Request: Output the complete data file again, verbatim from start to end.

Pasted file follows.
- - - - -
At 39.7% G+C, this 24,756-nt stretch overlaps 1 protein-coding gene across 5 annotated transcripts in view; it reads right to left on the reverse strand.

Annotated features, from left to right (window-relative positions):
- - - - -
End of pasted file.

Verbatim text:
At 39.7% G+C, this 24,756-nt stretch overlaps 1 protein-coding gene across 5 annotated transcripts in view; it reads right to left on the reverse strand.

Annotated features, from left to right (window-relative positions):